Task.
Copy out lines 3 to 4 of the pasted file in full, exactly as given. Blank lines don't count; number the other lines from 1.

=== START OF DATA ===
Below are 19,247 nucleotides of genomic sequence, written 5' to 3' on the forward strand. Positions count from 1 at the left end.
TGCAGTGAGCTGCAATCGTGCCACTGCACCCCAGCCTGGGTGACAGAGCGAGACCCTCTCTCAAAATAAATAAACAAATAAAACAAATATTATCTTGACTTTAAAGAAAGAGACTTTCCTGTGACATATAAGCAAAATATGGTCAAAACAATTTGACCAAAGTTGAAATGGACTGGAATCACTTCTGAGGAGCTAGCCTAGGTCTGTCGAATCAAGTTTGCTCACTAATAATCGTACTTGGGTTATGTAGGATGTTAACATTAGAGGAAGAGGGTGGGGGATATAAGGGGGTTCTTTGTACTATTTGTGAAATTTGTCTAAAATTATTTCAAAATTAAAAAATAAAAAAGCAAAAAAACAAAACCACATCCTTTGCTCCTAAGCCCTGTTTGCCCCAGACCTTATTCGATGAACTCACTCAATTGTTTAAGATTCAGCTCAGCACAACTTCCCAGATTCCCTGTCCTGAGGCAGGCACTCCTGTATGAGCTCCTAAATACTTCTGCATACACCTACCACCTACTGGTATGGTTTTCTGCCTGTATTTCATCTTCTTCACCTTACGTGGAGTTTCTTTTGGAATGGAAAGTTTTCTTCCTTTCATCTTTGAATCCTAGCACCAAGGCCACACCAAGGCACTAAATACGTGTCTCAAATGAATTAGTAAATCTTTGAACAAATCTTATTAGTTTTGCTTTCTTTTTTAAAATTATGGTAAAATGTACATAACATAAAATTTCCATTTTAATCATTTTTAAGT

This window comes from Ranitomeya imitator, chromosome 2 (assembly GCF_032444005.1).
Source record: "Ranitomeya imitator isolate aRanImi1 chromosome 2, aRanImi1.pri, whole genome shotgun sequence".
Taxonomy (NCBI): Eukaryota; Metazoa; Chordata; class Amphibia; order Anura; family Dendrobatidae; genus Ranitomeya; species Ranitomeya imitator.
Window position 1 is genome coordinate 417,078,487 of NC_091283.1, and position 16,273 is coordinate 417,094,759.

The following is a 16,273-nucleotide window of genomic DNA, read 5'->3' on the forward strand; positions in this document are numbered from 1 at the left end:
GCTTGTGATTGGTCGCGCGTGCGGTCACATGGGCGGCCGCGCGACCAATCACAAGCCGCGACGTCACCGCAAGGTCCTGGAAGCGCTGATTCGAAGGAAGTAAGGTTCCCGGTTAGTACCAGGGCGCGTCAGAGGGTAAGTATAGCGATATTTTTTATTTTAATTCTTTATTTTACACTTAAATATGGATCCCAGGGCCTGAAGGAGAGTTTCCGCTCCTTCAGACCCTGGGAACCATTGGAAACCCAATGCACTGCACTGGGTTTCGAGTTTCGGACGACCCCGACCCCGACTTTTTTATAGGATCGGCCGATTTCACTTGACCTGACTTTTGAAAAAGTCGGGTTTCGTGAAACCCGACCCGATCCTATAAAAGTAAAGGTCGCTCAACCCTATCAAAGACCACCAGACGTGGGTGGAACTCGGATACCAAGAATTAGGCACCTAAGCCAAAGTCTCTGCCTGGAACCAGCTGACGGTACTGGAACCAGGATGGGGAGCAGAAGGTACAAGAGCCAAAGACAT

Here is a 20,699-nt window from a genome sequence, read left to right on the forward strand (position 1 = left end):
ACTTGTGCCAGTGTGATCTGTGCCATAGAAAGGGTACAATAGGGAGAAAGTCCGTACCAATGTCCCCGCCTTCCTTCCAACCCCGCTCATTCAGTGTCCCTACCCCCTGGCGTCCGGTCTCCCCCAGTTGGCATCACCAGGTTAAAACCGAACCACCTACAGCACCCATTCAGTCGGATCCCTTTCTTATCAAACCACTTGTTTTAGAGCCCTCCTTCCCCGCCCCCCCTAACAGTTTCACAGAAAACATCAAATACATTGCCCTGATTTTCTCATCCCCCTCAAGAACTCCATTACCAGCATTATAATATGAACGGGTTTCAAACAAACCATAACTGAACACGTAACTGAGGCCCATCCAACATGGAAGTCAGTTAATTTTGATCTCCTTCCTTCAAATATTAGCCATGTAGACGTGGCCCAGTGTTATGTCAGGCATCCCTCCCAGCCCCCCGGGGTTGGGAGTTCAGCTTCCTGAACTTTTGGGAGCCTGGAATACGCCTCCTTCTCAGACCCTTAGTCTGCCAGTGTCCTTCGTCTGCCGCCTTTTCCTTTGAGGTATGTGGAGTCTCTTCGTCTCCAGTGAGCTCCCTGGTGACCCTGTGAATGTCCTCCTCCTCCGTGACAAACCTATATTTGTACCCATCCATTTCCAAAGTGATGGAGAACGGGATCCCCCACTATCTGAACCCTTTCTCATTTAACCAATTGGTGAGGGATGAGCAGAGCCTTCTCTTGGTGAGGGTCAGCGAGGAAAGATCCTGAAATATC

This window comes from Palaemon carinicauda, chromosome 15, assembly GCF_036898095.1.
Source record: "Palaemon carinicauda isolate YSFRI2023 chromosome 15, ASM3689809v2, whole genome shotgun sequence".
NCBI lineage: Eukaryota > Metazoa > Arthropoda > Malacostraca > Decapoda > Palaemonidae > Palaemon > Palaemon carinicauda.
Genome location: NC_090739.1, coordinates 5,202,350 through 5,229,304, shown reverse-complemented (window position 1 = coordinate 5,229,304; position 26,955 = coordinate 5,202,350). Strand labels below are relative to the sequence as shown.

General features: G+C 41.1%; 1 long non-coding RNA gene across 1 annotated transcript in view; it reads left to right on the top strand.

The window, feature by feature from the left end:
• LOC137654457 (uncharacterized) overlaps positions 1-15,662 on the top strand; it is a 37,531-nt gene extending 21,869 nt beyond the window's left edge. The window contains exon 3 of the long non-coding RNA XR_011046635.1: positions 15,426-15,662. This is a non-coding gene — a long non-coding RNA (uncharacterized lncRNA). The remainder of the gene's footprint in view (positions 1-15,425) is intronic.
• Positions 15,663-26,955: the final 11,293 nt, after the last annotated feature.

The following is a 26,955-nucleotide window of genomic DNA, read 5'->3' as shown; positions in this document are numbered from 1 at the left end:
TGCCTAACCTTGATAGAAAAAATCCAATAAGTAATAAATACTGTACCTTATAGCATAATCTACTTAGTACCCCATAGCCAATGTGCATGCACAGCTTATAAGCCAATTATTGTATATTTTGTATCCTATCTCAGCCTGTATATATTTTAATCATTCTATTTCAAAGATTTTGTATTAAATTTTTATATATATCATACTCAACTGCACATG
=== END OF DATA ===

This window comes from Ranitomeya imitator, chromosome 2 (assembly GCF_032444005.1).
Source record: "Ranitomeya imitator isolate aRanImi1 chromosome 2, aRanImi1.pri, whole genome shotgun sequence".